I’ve heard that taglines don’t matter anymore. It’s all about the content. So, let’s look at the anthem for “Taste the Feeling” (linked in the AdAge article). Perhaps it rises above those sad little words at the end? It does if you’re into 80’s vignettes of Mentos-like Millennials. In one, a hunky Latino falls into a trough of ice water? #WTF


Taste the feeling…of Mentos!

The article quotes the new Coke CMO, Marcos de Quinto as saying Coke had gotten too preachy. His Global VP-Marketing, Rodolfo Echeverria added that ‘Coke no longer wanted to be about “high level” ideas.’

Mission accomplished, fellas.

In my opinion, Coke has to be about big ideas. Sure, little moments in life may be where Coke lives but its marketing must portray them in a concept worthy of the brand. AdAge claims it took ten agencies almost a year to come up with this new campaign. That’s stunning and sad. Yet, I’m willing to bet each one of these agencies had countless better ideas that were rejected by Marcos and his lot. As cynical as I am I know we are better than this. I pray anyway.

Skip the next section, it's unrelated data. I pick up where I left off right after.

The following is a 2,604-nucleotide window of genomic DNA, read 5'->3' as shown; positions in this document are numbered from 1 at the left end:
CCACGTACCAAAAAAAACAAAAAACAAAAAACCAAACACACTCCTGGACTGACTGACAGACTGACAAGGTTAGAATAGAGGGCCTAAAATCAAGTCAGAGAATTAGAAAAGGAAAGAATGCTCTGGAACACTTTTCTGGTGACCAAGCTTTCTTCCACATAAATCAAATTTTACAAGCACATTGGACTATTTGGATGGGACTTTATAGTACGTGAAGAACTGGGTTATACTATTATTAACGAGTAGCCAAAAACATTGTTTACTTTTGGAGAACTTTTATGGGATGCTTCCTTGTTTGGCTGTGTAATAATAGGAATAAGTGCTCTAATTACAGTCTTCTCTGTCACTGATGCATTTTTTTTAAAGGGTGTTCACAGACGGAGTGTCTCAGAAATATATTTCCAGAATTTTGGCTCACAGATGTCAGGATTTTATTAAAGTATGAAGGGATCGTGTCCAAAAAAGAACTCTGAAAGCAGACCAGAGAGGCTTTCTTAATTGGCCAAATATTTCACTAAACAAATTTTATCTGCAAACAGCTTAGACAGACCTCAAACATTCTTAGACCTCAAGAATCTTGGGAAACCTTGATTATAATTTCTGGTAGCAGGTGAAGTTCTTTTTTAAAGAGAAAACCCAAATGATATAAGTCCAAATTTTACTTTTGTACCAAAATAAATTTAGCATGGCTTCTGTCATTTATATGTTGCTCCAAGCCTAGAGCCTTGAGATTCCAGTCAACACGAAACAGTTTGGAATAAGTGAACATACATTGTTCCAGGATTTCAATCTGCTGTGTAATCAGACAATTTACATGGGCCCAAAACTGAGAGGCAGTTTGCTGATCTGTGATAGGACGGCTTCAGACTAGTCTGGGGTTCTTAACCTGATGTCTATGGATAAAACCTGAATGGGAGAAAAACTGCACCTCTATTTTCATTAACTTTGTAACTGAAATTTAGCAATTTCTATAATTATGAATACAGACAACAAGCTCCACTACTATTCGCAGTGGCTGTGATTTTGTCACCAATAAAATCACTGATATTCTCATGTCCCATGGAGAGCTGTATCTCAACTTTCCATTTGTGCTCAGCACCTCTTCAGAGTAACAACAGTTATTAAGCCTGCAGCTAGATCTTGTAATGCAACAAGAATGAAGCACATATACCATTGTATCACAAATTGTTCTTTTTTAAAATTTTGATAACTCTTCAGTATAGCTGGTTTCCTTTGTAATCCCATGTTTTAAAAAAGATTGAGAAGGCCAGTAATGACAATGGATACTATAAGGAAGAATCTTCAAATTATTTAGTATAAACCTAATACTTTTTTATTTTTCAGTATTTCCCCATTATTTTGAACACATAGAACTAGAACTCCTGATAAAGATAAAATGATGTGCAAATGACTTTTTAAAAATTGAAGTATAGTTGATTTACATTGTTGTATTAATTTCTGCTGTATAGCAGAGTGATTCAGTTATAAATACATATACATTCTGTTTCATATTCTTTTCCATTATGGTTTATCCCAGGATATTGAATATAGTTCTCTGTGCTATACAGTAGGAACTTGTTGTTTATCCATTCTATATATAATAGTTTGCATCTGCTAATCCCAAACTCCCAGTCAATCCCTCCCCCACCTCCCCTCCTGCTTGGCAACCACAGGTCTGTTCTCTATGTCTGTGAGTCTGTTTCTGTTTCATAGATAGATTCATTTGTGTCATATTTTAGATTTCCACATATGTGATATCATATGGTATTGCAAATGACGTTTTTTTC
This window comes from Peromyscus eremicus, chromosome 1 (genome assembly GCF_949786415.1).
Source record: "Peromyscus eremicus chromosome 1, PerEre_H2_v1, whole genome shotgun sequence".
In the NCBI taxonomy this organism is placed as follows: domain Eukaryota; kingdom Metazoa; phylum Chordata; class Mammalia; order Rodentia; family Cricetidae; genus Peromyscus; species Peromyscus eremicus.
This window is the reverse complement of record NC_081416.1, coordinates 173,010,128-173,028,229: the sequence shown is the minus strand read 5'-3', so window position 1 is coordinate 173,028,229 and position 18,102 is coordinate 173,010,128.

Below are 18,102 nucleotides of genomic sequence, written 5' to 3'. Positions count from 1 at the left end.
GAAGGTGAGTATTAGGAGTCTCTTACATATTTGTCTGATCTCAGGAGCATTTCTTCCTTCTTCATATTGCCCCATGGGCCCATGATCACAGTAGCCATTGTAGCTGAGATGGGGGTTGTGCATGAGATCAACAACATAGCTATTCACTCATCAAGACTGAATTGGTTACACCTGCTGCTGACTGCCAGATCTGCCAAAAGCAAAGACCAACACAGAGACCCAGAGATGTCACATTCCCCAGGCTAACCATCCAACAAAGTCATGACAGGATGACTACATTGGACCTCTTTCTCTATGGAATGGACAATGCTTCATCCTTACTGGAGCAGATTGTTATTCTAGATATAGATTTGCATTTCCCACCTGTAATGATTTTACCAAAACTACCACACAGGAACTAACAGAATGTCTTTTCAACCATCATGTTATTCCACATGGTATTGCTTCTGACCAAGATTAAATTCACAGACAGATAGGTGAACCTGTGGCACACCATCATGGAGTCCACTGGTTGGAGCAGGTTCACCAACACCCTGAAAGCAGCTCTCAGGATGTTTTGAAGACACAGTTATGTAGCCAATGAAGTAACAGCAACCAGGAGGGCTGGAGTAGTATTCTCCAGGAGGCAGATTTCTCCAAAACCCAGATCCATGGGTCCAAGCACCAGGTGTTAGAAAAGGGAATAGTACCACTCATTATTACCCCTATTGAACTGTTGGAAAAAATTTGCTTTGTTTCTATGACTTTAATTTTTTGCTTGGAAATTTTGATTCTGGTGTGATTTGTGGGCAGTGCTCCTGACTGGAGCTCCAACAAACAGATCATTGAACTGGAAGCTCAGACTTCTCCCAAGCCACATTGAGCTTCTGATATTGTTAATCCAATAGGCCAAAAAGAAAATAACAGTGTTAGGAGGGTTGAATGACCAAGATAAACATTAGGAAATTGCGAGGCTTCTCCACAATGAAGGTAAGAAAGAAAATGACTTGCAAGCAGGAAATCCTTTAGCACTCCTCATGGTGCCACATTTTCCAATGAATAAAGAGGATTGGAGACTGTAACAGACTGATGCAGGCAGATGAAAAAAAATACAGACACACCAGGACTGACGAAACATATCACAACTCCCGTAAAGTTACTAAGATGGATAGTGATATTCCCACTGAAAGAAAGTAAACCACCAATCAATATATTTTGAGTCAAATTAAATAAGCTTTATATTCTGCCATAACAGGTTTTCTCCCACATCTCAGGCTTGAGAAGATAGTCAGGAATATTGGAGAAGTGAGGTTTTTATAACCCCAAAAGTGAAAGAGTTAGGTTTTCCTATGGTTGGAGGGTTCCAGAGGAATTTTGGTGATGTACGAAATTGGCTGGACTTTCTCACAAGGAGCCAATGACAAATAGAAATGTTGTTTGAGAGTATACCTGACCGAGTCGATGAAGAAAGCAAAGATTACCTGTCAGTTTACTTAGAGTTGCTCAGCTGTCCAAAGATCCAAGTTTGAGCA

To play my own devil’s advocate, I must add I loathed McDonald’s new tagline “I’m Lovin’ It” when it first came out. Still do. Yet, they’ve been riding that mule for over a decade. On that note, happy writing!

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No means no… unless you’re drunk.

This week, Anheuser Busch got taken to the woodshed by numerous publications for a tone-deaf piece of copy that appeared on one of its Bud Light labels:

“The perfect beer for removing ‘no’ from your vocabulary for the night”

Functioning like Tweets these short bursts of copy or “scrolls” were created in support of the brand’s campaign, “Up for Whatever” created by advertising agency, BBDO.

To say I am not a fan of Bud light’s campaign is an understatement. Douche-y by design, this creative idea casts barely drinking age millennials as bar hopping pinballs with zero on their minds other than having A GOOD TIME!